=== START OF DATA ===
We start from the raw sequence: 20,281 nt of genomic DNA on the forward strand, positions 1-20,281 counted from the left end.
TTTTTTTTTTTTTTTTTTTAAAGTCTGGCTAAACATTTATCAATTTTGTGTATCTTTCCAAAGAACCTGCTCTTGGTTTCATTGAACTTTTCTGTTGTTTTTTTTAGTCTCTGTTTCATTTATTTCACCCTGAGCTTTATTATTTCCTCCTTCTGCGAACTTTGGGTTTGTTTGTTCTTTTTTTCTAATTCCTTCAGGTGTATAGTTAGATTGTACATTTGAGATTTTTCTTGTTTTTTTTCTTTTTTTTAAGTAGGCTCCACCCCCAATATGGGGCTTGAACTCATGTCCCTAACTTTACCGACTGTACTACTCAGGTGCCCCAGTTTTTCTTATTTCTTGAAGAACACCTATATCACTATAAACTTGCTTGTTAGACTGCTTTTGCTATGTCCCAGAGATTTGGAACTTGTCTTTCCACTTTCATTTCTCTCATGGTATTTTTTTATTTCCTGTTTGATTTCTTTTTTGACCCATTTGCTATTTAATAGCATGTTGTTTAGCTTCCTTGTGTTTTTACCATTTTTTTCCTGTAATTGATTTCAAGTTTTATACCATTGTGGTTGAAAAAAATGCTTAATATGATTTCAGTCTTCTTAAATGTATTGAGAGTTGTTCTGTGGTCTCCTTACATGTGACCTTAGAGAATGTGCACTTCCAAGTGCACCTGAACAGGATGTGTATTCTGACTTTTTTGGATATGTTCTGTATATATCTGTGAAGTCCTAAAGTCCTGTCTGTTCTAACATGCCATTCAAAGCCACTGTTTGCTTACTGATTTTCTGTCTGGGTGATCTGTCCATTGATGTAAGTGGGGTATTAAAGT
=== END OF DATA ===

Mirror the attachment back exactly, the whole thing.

We start from the raw sequence: 20,281 nt of genomic DNA on the forward strand, positions 1-20,281 counted from the left end.
TTTTTTTTTTTTTTTTTTTAAAGTCTGGCTAAACATTTATCAATTTTGTGTATCTTTCCAAAGAACCTGCTCTTGGTTTCATTGAACTTTTCTGTTGTTTTTTTTAGTCTCTGTTTCATTTATTTCACCCTGAGCTTTATTATTTCCTCCTTCTGCGAACTTTGGGTTTGTTTGTTCTTTTTTTCTAATTCCTTCAGGTGTATAGTTAGATTGTACATTTGAGATTTTTCTTGTTTTTTTTCTTTTTTTTAAGTAGGCTCCACCCCCAATATGGGGCTTGAACTCATGTCCCTAACTTTACCGACTGTACTACTCAGGTGCCCCAGTTTTTCTTATTTCTTGAAGAACACCTATATCACTATAAACTTGCTTGTTAGACTGCTTTTGCTATGTCCCAGAGATTTGGAACTTGTCTTTCCACTTTCATTTCTCTCATGGTATTTTTTTATTTCCTGTTTGATTTCTTTTTTGACCCATTTGCTATTTAATAGCATGTTGTTTAGCTTCCTTGTGTTTTTACCATTTTTTTCCTGTAATTGATTTCAAGTTTTATACCATTGTGGTTGAAAAAAATGCTTAATATGATTTCAGTCTTCTTAAATGTATTGAGAGTTGTTCTGTGGTCTCCTTACATGTGACCTTAGAGAATGTGCACTTCCAAGTGCACCTGAACAGGATGTGTATTCTGACTTTTTTGGATATGTTCTGTATATATCTGTGAAGTCCTAAAGTCCTGTCTGTTCTAACATGCCATTCAAAGCCACTGTTTGCTTACTGATTTTCTGTCTGGGTGATCTGTCCATTGATGTAAGTGGGGTATTAAAGT